Kurtis Borne really enjoys the field of laser optics so when the opportunity to conduct further hands-on laser research as a participant in the Kansas State University (KSU) Atomic Molecular and Optics (AMO) Summer Research Experience for Undergraduates (REU) program presented itself, he immediately applied. The main reason Kurtis wanted a research experience in AMO physics was because he had already spent a lot of time studying its theoretical principles while attending the University of Nebraska at Omaha (UNO).
On June 9-10, 2016, Kansas NSF EPSCoR continued its successful Atomic, Molecular and Optical (AMO) physics teacher professional development initiative with this year's title,“Modeling the Unseen in the Physical Sciences.”
The Kansas NSF EPSCoR Track 2 Grant provides support for three Kansas undergraduate students to conduct Atomic, Molecular and Optical Physics research at Kansas State University during the summer of 2016. Students who are accepted into the program will receive a $5,200 stipend and have both travel expenses as well as on-campus room and board covered.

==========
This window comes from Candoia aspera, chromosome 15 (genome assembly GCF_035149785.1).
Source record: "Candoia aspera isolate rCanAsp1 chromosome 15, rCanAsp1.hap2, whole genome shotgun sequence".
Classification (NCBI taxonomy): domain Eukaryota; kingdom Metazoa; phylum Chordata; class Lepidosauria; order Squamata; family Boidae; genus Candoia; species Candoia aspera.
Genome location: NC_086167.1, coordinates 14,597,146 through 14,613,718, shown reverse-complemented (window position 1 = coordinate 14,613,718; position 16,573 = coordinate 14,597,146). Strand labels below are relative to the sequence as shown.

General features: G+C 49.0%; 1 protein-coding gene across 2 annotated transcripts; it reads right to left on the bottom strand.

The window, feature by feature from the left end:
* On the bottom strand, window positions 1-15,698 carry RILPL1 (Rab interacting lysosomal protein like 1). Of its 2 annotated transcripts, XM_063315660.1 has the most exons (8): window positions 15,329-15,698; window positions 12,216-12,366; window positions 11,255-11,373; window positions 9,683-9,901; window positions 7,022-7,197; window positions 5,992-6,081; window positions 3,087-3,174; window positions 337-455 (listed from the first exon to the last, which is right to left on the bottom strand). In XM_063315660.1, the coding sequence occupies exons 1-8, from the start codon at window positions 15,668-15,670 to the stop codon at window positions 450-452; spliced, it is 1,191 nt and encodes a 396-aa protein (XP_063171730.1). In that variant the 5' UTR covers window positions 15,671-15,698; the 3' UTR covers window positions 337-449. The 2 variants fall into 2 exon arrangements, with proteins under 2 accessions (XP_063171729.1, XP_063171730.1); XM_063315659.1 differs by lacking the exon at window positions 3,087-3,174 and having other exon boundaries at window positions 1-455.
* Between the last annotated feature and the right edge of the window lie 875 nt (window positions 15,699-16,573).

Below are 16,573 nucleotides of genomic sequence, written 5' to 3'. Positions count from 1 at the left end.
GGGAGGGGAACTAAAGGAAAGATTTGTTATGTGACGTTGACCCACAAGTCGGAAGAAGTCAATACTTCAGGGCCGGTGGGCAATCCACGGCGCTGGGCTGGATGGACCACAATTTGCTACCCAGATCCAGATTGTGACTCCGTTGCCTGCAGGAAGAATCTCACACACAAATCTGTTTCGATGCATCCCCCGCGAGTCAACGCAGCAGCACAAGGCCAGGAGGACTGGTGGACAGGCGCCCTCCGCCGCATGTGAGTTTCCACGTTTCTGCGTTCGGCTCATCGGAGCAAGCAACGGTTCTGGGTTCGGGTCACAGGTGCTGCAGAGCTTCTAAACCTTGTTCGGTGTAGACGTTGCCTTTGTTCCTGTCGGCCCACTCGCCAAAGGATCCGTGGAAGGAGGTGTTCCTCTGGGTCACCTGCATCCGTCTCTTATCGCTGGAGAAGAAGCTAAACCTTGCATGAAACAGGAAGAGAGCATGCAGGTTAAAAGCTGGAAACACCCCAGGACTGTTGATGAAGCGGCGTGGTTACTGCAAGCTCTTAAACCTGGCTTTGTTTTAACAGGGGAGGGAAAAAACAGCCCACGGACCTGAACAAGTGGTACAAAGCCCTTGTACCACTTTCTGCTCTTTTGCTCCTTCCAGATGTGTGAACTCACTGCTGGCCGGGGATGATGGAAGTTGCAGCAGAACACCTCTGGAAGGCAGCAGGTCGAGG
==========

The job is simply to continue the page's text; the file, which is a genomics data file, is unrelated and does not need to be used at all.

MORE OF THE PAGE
How light interacts with matter is one of the grand challenges of atomic, molecular and optical research. A Kansas and Nebraska consortium led by university researchers has received a three-year, $6 million award to understand ultrafast molecular processes on the order of a millionth of a billionth second, or one femtosecond. The award is divided equally between the two states.
Research activities in the two states involve 30 people and are led by Anthony Starace, professor of physics at UN-L, and Itzik Ben-Itzhak, university distinguished professor of physics at Kansas State University.